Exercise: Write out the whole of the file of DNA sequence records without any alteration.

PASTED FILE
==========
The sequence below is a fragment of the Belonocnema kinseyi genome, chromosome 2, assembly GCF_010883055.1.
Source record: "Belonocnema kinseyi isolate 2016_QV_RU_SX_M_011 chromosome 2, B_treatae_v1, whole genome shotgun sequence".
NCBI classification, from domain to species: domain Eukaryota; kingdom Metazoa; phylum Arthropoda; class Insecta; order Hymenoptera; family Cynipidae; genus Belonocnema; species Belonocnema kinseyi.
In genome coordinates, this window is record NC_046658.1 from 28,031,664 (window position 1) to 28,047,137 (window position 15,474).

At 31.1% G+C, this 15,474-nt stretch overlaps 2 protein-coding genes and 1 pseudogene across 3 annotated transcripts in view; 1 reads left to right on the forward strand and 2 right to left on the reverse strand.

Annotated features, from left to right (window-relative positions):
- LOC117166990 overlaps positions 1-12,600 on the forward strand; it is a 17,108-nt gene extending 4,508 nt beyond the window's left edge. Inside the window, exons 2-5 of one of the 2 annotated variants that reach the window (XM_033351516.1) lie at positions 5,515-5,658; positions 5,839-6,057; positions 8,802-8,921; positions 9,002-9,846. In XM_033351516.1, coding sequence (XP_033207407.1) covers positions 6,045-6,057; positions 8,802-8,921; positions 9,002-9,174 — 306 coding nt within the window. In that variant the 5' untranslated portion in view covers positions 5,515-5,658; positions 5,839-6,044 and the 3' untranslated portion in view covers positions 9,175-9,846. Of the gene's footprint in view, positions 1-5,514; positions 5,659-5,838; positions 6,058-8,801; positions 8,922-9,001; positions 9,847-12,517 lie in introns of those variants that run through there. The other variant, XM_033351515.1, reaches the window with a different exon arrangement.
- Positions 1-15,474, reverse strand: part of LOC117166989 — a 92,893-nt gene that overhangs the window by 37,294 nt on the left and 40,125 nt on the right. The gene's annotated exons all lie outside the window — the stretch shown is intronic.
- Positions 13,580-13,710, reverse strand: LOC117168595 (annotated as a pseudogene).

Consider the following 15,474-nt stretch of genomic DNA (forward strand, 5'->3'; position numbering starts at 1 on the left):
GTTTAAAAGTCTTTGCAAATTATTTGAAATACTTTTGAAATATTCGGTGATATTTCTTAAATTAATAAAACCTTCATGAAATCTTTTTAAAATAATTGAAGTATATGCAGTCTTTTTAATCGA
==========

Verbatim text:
The sequence below is a fragment of the Belonocnema kinseyi genome, chromosome 2, assembly GCF_010883055.1.
Source record: "Belonocnema kinseyi isolate 2016_QV_RU_SX_M_011 chromosome 2, B_treatae_v1, whole genome shotgun sequence".
NCBI classification, from domain to species: domain Eukaryota; kingdom Metazoa; phylum Arthropoda; class Insecta; order Hymenoptera; family Cynipidae; genus Belonocnema; species Belonocnema kinseyi.
In genome coordinates, this window is record NC_046658.1 from 28,031,664 (window position 1) to 28,047,137 (window position 15,474).

At 31.1% G+C, this 15,474-nt stretch overlaps 2 protein-coding genes and 1 pseudogene across 3 annotated transcripts in view; 1 reads left to right on the forward strand and 2 right to left on the reverse strand.

Annotated features, from left to right (window-relative positions):
- LOC117166990 overlaps positions 1-12,600 on the forward strand; it is a 17,108-nt gene extending 4,508 nt beyond the window's left edge. Inside the window, exons 2-5 of one of the 2 annotated variants that reach the window (XM_033351516.1) lie at positions 5,515-5,658; positions 5,839-6,057; positions 8,802-8,921; positions 9,002-9,846. In XM_033351516.1, coding sequence (XP_033207407.1) covers positions 6,045-6,057; positions 8,802-8,921; positions 9,002-9,174 — 306 coding nt within the window. In that variant the 5' untranslated portion in view covers positions 5,515-5,658; positions 5,839-6,044 and the 3' untranslated portion in view covers positions 9,175-9,846. Of the gene's footprint in view, positions 1-5,514; positions 5,659-5,838; positions 6,058-8,801; positions 8,922-9,001; positions 9,847-12,517 lie in introns of those variants that run through there. The other variant, XM_033351515.1, reaches the window with a different exon arrangement.
- Positions 1-15,474, reverse strand: part of LOC117166989 — a 92,893-nt gene that overhangs the window by 37,294 nt on the left and 40,125 nt on the right. The gene's annotated exons all lie outside the window — the stretch shown is intronic.
- Positions 13,580-13,710, reverse strand: LOC117168595 (annotated as a pseudogene).

Consider the following 15,474-nt stretch of genomic DNA (forward strand, 5'->3'; position numbering starts at 1 on the left):
GTTTAAAAGTCTTTGCAAATTATTTGAAATACTTTTGAAATATTCGGTGATATTTCTTAAATTAATAAAACCTTCATGAAATCTTTTTAAAATAATTGAAGTATATGCAGTCTTTTTAATCGA